Not only did Tennessee overwhelm top-ranked and previously unbeaten Auburn, 38-20, today before almost 95,000 at Neyland Stadium, the Volunteers did it with stunning simplicity.
In fact, the most difficult problem Tennessee seemed to face all afternoon was keeping its frantic swarm of fans off the field and away from the goal posts before the horn sounded ending the game.
"Beautiful, beautiful, the whole thing was beautiful," Tennessee Coach Johnny Majors said when it was over. "It was just about the greatest thing I'd ever seen."
The truth is, this nationally televised matchup between two of the toughest and best members of the Southeastern Conference wasn't even close. In leading Tennessee to its first victory of the season (the unranked Volunteers, now 1-0-1, tied UCLA two weeks ago), quarterback Tony Robinson danced and passed and danced and passed, and had just a fine time.
He completed 17 of 30 passing attempts for 259 yards and four touchdowns, overshadowing the play of Bo Jackson, the great Auburn running back who gained only 80 yards on 17 carries and watched most of the final period from the sideline.
Jackson, a leading Heisman Trophy candidate, injured his knee on a draw play "in the middle of the third quarter," he said. "I went up the middle and when I was tackled, I felt a little funny . . . It's nothing serious, it just hurts. I took myself out of the game because I didn't want to get it hurt any worse."
Herb Waldrop, the Auburn trainer, and Lyle Norwood, the team physician, examined Jackson in the dressing room after the game and said he had suffered either a bruised or strained knee. Jackson will be taken to a medical clinic in Columbus, Ga., Sunday morning for a more thorough examination. He said he was "ready to get back to Auburn and regroup, get everybody's wounds healed and start all over again."
In Auburn's first two games of the season, Jackson gained 495 yards and led the No. 1 rushing offense in the nation. But even with their best runner, the Tigers' offense fell way short of even Tennessee's expectations, and scored all of its points in the final period.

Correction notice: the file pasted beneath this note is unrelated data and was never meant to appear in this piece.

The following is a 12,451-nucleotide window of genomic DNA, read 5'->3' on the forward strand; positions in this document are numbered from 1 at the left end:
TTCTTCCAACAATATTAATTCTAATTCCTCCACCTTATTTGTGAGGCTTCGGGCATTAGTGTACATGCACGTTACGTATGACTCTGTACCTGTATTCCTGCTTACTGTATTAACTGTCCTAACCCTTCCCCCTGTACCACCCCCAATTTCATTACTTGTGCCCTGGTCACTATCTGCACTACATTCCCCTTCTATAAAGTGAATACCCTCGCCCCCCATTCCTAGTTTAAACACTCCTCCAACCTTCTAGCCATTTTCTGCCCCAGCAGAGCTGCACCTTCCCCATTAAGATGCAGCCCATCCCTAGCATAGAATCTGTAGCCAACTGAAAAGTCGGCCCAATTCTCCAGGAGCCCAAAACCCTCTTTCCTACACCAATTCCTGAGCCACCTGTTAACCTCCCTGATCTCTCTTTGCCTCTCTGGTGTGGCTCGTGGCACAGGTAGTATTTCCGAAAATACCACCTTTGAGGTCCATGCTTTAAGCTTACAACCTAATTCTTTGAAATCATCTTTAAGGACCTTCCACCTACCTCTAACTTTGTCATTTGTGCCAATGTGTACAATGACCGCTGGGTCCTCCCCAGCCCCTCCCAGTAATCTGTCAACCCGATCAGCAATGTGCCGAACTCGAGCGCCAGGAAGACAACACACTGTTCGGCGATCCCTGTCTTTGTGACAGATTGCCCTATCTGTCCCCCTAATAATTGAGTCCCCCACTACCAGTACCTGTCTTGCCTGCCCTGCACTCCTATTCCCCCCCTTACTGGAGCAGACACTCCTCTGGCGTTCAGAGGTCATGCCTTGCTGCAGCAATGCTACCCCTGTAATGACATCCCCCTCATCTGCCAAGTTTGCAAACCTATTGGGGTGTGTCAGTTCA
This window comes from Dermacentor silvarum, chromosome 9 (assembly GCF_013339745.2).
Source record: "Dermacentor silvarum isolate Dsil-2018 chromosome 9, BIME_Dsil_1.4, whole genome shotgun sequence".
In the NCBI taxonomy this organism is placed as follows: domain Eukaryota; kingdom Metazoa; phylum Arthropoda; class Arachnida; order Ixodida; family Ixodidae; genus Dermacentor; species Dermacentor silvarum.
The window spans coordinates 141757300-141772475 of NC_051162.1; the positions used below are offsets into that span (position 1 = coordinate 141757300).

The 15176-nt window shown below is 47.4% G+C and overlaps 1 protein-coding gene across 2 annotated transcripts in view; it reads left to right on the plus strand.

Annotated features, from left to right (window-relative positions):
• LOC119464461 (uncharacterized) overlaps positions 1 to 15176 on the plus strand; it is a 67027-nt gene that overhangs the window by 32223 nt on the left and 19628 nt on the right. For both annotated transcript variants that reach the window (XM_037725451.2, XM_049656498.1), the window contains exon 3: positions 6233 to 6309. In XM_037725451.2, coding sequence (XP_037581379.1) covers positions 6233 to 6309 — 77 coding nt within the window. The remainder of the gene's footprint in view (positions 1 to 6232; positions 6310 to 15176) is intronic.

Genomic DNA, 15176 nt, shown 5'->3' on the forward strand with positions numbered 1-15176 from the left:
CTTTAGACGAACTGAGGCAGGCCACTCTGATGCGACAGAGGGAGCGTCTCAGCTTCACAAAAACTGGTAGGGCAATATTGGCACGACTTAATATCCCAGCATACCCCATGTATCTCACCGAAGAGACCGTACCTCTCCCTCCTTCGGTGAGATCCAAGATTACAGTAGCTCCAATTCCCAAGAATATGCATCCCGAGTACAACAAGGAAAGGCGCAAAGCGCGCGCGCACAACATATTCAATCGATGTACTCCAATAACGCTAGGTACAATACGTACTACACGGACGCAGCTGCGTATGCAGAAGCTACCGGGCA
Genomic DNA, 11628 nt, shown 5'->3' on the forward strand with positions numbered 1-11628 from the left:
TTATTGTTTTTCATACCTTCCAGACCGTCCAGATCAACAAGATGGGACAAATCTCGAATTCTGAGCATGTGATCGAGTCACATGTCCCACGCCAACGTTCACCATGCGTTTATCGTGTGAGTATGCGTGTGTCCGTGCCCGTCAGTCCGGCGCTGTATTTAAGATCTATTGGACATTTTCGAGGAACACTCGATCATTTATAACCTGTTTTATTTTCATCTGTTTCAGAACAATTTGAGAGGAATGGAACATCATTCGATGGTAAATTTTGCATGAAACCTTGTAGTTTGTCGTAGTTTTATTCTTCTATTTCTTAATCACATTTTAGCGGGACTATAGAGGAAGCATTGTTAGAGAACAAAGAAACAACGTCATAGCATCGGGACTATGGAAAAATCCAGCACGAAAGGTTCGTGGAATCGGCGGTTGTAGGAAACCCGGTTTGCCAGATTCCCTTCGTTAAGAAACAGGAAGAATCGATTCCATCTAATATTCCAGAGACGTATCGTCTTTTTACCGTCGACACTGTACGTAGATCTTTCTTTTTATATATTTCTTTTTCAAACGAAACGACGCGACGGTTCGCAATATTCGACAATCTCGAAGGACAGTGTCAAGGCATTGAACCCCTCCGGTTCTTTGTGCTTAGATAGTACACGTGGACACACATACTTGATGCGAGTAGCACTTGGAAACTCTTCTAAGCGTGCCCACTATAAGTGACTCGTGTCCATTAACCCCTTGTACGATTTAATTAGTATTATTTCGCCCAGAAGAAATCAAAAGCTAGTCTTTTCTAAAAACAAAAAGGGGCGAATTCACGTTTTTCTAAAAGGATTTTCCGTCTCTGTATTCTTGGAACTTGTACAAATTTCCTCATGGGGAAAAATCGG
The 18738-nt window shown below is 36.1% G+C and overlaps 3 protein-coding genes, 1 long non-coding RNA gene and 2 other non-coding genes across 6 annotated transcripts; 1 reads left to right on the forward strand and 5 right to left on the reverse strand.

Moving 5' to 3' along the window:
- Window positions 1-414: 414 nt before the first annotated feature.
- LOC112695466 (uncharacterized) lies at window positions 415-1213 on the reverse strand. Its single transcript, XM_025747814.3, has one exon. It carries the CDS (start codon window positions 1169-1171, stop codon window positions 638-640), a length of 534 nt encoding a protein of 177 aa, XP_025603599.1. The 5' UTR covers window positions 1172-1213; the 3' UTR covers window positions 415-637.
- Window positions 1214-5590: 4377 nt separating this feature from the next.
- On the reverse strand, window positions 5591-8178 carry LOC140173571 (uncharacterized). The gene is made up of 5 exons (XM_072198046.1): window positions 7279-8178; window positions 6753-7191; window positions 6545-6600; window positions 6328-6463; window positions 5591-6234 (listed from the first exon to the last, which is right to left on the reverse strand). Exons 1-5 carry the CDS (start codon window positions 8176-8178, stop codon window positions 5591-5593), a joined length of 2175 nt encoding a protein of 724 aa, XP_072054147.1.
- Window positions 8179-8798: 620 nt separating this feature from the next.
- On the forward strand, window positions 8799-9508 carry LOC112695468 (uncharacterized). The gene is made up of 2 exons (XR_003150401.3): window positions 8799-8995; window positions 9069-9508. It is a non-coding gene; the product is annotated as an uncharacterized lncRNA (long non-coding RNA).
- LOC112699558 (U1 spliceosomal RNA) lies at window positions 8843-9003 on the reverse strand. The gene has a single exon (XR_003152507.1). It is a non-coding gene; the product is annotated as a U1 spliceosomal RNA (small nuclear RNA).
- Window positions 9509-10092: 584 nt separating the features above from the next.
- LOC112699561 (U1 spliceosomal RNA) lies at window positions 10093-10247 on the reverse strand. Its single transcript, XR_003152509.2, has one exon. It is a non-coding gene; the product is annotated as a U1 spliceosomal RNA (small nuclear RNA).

"It was just a good, old-fashioned whipping in every area," Auburn Coach Pat Dye said. "And they didn't just use the pass to do it. I just hope we're not as bad as we looked today."
One can only wonder how Dye and the rest of the Auburn team felt going into the locker room at halftime, down, 24-0, and playing as if they had been placed here by mistake. From the very start, stopping Robinson proved to be a near-impossible task.
On its first possession, Tennessee covered 76 yards on eight plays and scored when running back Charles Wilson took a pitch off right end. The biggest play of the drive saw Robinson drop back to pass but think better of it after spotting a hole up front and what must have seemed like acres of open pasture. He ran for 39 yards before cornerback Kevin Porter pulled him down.
"We knew all week what we wanted to do," Robinson said. "And it just turned out that everything worked the way we wanted it to work. We'd decided that we were gonna take what they gave us. If it was the long ball, we'd take it. If it was the short ball, we'd take that, too."
The Volunteers' next touchdown came with 4:34 left in the first quarter, when Robinson passed 37 yards to Tim McGee, who'd beaten cornerback Jonathan Robinson on the coverage. McGee, a preseason all-America, caught six passes for 163 yards and helped, he said, "put Tennessee back on the football map."
Tennessee's next score belonged to split end Vince Carter, who caught a four-yard pass from Robinson with a little more than eight minutes left in the first half. Carter said the passing play that put the Volunteers up, 21-0, came after "Tony (Robinson) audibled from a running play to a pass. I went out and reversed pivot, and there was the ball for the taking. I never saw Tony throw it."
The last score in the first half came when Carlos Reveiz kicked a 28-yard field goal and helped create a 24-point cushion for Tennessee, which amassed a remarkable 479 total yards for the day, compared with Auburn's 352.
Neither team scored in the third quarter. But Auburn, playing wounded, owned the fourth, scoring 20 points to the 14 by Tennessee. For the Tigers, fullback Tommy Agee scored on a two-yard run with 12:52 left in the game, only to have it matched by Tennessee less than two minutes later when Robinson passed 10 yards to wingback Joey Clinkscales, giving the Volunteers a 31-6 edge.
Auburn tailback Brent Fullwood scored on a seven-yard run on the Tigers' next possession, but again, Tennessee struck back quickly. Robinson passed 30 yards to Eric Swanson in the end zone with little more than seven minutes left to play, and it was 38-12.
Still unwilling to surrender, Auburn scored with 5:27 remaining when Walden passed four yards to Kyle Collins. But that was as much as the Tigers would get. It ended, 38-20, with a mob of spectators spilling onto the turf and looking for goal posts to twist into weird shapes.
"We showed them that they are not the last of the hard-nosed," Mark Hovanic, a defensive tackle for Tennessee, said in the end. "We went out and did what we had to do. We outhustled them . . . And we told ourselves we could beat these guys."
"Using this game as a starter," Robinson said, "hopefully we'll win the SEC."